The main difference: autonomy
The peculiar structure of deep learning neural networks determines the main distinction between deep and machine learning: a different degree of autonomy.
In fact, machine learning models progressively improve but still need some guidance.
Firstly, they must be trained on data previously classified by humans.
Secondly, if a machine learning model elaborates an inaccurate prediction, a human programmer will have to fix that problem.
On the other hand, a deep learning model does it by himself.
Machine learning, dogs, and cats
We can clarify this point with a little example related to image recognition.
Before being able to recognize a dog or cat in a photo, an ML-based system must be previously fed with structured data (the labeled samples we mentioned before).
In this way, it understands how to classify the new data according to the type.
Practically, this means that developers will label the images of dogs and cats in order to determine the characteristics of both animals.
These data will be necessary to train the ML algorithm, which later will be able to go on on its own.
Even after this phase, the algorithm will need its creator’s lovely care, as a 40 years old Italian “child” who needs the lovely care of his mama.
In fact, it will be necessary some kind of human feedback and optimization to indicate any incorrect and correct classifications to the system.
Deep learning doesn’t need your help
Deep learning follows a different approach.
It doesn’t need structured/labeled data of the pictures to classify cats and dogs.
Its deep neural networks send inputs through different layers of the network, each one defining specific features of the sample images: the size of the animal, the colors and pattern of the fur, the cat’s human slave in the pic, etcetera…
After the data is processed, our system finds the appropriate identifiers for classifying both animals.
Deep learning networks can even learn from their mistakes and automatically correct themselves without human intervention.
However, this won’t work so well if the data quality isn’t good enough.
ML and DL applied to the real world
Considering what has been said so far, deep learning seems to be the go-to solution for any kind of situation.
For sure, ML-based systems are not suitable for solving complex problems that involve a huge amount of data. That’s because machine learning algorithms require labeled data.
Do you really want to manually label millions of samples? I mean, It’s still shorter than my usual binge-watching on Netflix, but definitely less funny.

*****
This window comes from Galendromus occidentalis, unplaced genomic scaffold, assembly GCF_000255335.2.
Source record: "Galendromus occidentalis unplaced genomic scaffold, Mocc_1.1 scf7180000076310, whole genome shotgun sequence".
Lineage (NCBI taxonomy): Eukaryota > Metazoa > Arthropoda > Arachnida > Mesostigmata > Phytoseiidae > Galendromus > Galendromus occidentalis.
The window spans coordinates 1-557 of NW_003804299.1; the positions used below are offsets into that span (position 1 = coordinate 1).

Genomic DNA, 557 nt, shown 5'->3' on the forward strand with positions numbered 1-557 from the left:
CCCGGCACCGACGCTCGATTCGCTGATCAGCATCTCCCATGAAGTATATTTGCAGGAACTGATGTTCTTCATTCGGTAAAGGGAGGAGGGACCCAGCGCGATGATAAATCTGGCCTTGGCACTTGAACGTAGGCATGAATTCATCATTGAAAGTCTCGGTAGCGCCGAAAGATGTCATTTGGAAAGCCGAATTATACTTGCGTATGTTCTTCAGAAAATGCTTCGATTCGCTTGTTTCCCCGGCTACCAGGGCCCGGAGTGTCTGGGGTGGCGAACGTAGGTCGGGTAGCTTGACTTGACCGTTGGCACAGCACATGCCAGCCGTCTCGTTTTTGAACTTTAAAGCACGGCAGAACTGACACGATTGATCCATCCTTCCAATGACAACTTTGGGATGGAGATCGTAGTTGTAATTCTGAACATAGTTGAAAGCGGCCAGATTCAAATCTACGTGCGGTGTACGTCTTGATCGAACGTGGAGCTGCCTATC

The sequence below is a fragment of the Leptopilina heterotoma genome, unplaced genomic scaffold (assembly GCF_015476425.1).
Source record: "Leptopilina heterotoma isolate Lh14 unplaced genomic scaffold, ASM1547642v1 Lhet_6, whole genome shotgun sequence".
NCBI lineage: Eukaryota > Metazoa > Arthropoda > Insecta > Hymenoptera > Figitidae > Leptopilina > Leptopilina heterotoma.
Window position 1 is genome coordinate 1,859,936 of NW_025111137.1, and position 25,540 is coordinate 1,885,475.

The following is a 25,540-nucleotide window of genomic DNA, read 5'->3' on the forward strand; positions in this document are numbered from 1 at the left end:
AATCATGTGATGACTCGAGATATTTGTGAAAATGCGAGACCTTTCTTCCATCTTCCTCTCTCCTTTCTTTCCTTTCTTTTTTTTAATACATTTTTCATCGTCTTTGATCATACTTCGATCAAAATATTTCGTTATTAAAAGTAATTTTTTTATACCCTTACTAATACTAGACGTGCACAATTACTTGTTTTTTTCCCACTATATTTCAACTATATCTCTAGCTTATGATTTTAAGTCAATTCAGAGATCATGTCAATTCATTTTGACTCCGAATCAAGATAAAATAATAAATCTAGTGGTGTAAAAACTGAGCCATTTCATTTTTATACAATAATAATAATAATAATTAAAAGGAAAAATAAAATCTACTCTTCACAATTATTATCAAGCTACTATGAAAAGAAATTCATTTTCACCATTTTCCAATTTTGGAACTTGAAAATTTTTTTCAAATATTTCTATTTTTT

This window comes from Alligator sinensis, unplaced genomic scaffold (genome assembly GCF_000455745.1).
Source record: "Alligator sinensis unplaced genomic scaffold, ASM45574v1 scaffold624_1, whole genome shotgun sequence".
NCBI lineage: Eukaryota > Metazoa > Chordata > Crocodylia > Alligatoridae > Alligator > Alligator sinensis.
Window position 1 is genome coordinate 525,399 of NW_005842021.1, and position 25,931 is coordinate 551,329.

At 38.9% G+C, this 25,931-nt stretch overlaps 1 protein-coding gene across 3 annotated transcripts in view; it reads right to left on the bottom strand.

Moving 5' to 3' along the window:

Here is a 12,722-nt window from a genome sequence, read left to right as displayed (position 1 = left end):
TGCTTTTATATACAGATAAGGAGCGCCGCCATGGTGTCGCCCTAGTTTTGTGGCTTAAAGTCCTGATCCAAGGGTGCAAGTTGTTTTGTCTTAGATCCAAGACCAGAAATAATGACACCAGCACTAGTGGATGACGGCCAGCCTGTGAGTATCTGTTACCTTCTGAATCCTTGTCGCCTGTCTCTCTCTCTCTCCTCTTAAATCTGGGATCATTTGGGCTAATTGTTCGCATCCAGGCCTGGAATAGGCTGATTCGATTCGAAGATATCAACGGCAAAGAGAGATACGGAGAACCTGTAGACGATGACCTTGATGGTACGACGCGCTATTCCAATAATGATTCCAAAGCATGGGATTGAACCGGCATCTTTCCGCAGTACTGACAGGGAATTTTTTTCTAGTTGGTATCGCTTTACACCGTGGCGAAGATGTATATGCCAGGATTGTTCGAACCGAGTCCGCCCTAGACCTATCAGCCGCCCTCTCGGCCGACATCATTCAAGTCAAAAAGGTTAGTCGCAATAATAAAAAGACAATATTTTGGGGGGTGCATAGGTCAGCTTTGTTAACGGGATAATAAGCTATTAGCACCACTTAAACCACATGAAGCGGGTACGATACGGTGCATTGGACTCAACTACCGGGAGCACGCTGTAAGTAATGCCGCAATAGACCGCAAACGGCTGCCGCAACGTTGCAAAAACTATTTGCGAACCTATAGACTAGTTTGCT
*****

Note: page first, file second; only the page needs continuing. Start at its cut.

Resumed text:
Instead, Deep learning is more suitable for performing this kind of calculations, given its ultra-intricate and high-performing structure.
DL performances come at a cost
However, deep learning requires much more data than a traditional machine learning algorithm (hundreds of millions, possibly).
The reason is that deep learning systems can recognize different elements in neural network layers only by having millions of data samples at their disposal.
In addition, Deep Learning technology is more complex to implement.
It requires more IT resources (GPU or graphics processing unit) and is much more expensive than Machine Learning.
So at the moment, it is not convenient for most companies.
Main fields of application
Taking into account the pros and cons just described, ML and DL give their best in different contexts, but can also be used in the same fields for specific tasks.
Traditional machine learning, among many things, is pretty common in marketing to keep track of large amounts of data and make reliable assessments.
We can also find it in online sales to successfully predict which products and services customers will potentially be interested in.
Instead, deep learning is widely exploited by digital assistants such as Siri, Alexa, and Google. Users can ask verbally to send e-mails, place orders, perform searches…
Chatbots: ML, DP, or pure evilness?
Chatbots are an interesting “hybrid” case. They can be based on Machine Learning, focusing on the keywords contained in the user’s requests, or they can be powered by deep learning systems.
In this last case, they won’t need specific keywords to understand natural human language, the dialogues will be much more effective and the solutions offered will be more precise.
Anyway, considering the level of frustration that chatbots usually provoke, I still think they are powered by some sort of demons.
Just my two cents…